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SBA Syracuse District director offers tips to small businesses on agency’s disaster loans

By Adam Rombel (arombel@cnybj.com)

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Bernard J. Paprocki (CNYBJ file photo by Eric Reinhardt)

SYRACUSE, N.Y. —  Bernard J. Paprocki, director of the U.S. Small Business Administration (SBA) Syracuse District Office, says the volume of calls and web traffic from small companies seeking help during the coronavirus crisis is unprecedented.

Paprocki this week spoke with CNYBJ about the SBA’s economic injury disaster loan program that provides low-interest working-capital loans direct from the federal government to help small businesses meet their financial obligations during the coronavirus disaster.

Small businesses can apply for up to $2 million in loans, though they will need to provide collateral for any loans exceeding $25,000. The loans can be used to pay fixed debts, payroll, accounts payable, and other bills that can’t be paid because of the disaster’s impact. The interest rate is 3.75 percent for small businesses without credit available elsewhere; businesses with credit available elsewhere are not eligible. The interest rate for eligible nonprofits is 2.75 percent. The first payment is being deferred up to 12 months, says Paprocki, who oversees a 34-county region for the SBA’s Syracuse District.

Applicants may apply online, receive additional disaster loan assistance information and download applications at https://disasterloan.sba.gov/ela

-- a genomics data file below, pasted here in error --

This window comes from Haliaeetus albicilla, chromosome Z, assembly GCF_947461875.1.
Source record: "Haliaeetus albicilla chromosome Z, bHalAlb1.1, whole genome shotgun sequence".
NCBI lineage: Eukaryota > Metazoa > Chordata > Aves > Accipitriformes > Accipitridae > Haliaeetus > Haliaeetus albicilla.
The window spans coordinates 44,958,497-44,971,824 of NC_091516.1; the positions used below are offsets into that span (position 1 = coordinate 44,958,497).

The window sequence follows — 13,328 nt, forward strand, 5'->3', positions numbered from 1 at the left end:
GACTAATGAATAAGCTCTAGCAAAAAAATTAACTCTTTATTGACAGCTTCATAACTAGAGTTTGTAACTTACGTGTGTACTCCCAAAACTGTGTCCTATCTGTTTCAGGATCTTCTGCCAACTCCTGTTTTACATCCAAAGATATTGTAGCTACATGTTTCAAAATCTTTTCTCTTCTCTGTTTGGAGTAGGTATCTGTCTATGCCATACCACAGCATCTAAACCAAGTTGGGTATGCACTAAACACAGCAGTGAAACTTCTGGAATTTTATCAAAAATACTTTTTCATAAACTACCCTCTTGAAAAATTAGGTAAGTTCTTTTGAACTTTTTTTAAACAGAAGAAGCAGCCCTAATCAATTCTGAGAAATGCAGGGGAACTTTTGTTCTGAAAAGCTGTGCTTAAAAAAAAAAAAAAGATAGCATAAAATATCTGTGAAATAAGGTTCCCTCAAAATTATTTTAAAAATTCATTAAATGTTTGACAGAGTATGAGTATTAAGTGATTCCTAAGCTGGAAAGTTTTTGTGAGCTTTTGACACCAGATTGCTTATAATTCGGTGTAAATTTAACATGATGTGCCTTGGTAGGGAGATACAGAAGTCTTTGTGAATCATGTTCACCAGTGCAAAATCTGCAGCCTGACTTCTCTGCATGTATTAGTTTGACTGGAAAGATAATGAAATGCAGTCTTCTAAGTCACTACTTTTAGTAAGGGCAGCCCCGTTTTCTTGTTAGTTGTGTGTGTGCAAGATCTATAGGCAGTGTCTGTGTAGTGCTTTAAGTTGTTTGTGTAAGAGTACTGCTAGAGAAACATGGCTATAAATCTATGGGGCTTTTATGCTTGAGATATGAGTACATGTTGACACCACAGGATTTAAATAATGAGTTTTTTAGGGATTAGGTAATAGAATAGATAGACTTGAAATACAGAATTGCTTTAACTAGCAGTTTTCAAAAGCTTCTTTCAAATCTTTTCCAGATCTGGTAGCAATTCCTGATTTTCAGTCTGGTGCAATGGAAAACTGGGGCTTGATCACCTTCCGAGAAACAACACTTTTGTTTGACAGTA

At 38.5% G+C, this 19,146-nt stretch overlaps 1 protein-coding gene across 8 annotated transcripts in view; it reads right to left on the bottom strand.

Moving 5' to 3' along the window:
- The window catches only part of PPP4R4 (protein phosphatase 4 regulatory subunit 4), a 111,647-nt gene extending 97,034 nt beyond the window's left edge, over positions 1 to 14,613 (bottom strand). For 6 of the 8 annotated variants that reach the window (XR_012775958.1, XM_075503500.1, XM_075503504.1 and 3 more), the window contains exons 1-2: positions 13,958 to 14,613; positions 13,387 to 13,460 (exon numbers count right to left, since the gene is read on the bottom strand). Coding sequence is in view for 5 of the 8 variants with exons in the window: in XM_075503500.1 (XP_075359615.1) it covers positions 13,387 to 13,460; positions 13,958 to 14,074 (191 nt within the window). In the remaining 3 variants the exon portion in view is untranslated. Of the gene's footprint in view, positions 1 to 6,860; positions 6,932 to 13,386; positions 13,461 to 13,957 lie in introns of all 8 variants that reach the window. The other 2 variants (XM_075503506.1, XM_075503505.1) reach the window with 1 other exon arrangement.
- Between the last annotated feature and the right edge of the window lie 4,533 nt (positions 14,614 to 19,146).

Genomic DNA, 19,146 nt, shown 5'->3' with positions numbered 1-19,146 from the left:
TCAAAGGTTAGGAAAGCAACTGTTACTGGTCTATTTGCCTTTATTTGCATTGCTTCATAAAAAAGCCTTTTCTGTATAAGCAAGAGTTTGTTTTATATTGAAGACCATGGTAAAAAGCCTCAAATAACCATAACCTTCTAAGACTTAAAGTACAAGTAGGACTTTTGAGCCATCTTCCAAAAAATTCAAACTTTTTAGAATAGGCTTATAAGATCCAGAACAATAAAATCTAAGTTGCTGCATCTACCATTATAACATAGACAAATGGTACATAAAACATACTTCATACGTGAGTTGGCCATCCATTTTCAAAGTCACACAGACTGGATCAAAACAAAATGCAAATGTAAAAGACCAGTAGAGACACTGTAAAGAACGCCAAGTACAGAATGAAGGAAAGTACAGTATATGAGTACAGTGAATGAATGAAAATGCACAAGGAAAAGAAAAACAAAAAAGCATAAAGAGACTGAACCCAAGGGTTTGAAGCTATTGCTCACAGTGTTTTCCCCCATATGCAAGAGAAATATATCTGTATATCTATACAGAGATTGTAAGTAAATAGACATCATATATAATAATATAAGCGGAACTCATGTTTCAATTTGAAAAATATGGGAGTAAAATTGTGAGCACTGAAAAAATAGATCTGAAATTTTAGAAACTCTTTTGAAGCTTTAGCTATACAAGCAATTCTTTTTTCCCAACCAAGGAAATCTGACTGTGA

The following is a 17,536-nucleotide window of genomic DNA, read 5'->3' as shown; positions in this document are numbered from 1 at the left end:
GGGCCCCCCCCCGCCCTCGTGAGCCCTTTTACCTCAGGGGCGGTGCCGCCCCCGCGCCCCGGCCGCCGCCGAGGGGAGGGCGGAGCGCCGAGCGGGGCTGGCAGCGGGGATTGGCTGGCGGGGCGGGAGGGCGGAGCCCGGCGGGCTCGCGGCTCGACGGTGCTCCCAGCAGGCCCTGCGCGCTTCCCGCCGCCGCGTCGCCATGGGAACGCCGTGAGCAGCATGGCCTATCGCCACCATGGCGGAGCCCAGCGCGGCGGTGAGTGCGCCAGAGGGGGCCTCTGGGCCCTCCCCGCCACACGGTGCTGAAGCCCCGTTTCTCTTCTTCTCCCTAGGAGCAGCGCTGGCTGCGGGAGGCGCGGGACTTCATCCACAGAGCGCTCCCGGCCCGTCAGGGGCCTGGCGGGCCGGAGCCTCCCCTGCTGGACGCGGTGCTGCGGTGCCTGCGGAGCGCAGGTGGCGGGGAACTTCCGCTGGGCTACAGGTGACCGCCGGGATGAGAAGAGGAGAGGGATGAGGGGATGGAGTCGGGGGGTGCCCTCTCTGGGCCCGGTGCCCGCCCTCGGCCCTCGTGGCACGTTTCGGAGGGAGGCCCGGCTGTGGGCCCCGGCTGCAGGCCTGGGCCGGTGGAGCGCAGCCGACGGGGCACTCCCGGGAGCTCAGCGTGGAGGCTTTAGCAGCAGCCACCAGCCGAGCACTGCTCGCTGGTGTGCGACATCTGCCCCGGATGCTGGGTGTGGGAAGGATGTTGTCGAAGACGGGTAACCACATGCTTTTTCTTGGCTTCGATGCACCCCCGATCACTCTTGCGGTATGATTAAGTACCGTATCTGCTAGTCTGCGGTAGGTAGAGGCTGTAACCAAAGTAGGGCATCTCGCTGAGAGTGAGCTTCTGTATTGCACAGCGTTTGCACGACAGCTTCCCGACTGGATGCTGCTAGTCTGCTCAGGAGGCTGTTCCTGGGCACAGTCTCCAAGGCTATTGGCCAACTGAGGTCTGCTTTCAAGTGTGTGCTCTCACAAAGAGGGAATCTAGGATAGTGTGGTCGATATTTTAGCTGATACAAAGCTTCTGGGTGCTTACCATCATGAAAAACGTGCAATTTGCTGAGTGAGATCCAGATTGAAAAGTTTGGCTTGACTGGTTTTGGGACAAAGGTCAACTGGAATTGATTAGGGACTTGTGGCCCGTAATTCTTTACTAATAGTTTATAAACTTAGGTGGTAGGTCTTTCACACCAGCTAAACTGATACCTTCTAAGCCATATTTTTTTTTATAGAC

Businesses can also call SBA’s Customer Service Center at (800) 659-2955 or email: disastercustomerservice@sba.gov for more information on SBA disaster assistance.

Paprocki offered this advice to small businesses about these loans:

  • Apply even if you don’t think you need it. “Even if you think you don’t need it, apply for it. You don’t have to take it if you get approved,” he says.
  • Start the application as soon as you can: “If you’re just thinking about doing it, start the application process. The sooner you do it the better. We only see the demand for this program increasing,” Paprocki says.
  • Apply for more money than you think you need: “Consider applying for more than you think you might need. You don’t know what’s coming and how long this will last. You can always end up taking less money than you were approved for,” he says.
  • Make sure your applications is complete and accurate: “You have to really pay attention to the application to make sure you do it right or it will just prolong the process. You’ll go to the back of the queue is my understanding,” Paprocki notes.

Paprocki says the SBA’s best estimate is that applications will be approved or denied in eight to 21 days. In normal times, it’s about five days.

If you can’t get a loan there’s other help available, he reminds small firms. Paprocki says the SBA and its partners in the Small Business Development Centers, like the one at OCC, are here to help firms that don’t qualify for the loans by offering other assistance, like business guidance and advice. “Call an SBDC to see if you can set up an appointment to get your business back on track,” he says.

Finally, Paprocki says, “There’s more help on the way. There’s more to come. This is just the beginning.”

Specifically, the $2 trillion coronavirus stimulus package — which was approved by the U.S. Senate on Wednesday night and the House of Representatives on Friday afternoon — offers small businesses more relief. The legislation includes a $350 billion forgivable loan program that seeks to help small firms avoid laying off employees and a 50 percent refundable payroll tax credit on worker wages to provide further incentive to keep staff on the payroll.

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